"I always keep two things in mind when hiring, no matter how desperate I feel: 1. a bad employee does far more damage than no employee, no matter the issue, and 2. A players hire A players, B players hire C players, and C players hire losers," says Joe Kraus, a co-founder of Internet search engine firm Excite in his new blog. "Let your standards slip once and you're only two generations away from death," he adds.
Quoting from the book How Would You Move Mt Fuji, Kraus points out how Microsoft "seeks to avoid hiring the wrong person, even if this occasionally means missing out on some good people."
Google, the other great tech company of our times, has a similar hiring policy. The company's "hiring process is notoriously long and complicated". "A single no-vote of the hiring committee means you're not in. Why? Because they put the principle of 'no false positives' to work. They assume that there is a huge talent pool of great people and that they can afford to pass on people that would be great fits in order to make sure they never let someone through who doesn't fit."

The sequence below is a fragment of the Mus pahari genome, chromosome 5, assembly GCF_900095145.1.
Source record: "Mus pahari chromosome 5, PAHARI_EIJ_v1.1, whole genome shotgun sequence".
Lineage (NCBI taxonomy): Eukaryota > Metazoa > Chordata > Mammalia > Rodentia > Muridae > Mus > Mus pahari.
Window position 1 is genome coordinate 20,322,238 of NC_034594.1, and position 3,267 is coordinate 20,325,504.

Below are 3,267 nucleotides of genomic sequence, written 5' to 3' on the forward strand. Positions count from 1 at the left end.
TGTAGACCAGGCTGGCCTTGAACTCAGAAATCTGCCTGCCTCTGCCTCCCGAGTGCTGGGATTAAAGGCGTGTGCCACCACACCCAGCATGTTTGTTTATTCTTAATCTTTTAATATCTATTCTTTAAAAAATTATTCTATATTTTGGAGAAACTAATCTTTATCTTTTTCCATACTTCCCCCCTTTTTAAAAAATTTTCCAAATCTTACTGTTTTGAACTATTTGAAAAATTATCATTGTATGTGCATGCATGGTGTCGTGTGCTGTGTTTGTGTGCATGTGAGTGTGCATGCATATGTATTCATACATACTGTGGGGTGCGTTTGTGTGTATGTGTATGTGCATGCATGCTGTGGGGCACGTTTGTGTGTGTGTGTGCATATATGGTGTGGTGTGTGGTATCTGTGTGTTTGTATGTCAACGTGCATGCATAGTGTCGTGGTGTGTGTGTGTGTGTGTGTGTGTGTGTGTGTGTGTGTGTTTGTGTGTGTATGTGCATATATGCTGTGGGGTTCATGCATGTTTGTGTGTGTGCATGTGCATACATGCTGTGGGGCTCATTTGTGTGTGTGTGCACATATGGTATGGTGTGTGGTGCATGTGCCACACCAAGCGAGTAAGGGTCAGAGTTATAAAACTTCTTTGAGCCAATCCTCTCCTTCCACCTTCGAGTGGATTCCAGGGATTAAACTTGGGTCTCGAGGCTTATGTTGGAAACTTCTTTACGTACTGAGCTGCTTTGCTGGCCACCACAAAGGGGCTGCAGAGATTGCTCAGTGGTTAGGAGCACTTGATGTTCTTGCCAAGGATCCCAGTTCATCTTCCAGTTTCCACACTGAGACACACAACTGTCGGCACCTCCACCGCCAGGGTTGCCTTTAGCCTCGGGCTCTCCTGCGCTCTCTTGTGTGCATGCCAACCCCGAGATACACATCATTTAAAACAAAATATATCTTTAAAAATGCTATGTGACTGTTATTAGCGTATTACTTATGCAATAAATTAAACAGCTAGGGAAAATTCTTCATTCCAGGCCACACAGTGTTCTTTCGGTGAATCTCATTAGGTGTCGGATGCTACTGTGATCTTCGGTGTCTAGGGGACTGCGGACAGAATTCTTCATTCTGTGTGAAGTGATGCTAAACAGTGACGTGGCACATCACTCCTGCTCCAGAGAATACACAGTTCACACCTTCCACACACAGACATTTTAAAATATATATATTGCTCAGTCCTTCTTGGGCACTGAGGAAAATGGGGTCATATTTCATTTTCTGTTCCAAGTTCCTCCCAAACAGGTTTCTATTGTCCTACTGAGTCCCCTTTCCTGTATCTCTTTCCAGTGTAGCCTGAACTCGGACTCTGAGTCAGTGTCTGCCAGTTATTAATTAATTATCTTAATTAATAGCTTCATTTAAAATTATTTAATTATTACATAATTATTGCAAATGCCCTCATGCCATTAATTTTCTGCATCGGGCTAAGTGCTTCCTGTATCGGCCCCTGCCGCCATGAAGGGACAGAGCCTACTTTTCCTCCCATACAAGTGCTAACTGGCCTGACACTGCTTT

Kraus acknowledges that such stringent policies are very hard to adhere to - especially in a start-up where "you've got much more to do than you have people to do it". Despite this, he advises entrepreneurs not to compromise. "Slip up even once and it's trouble fast."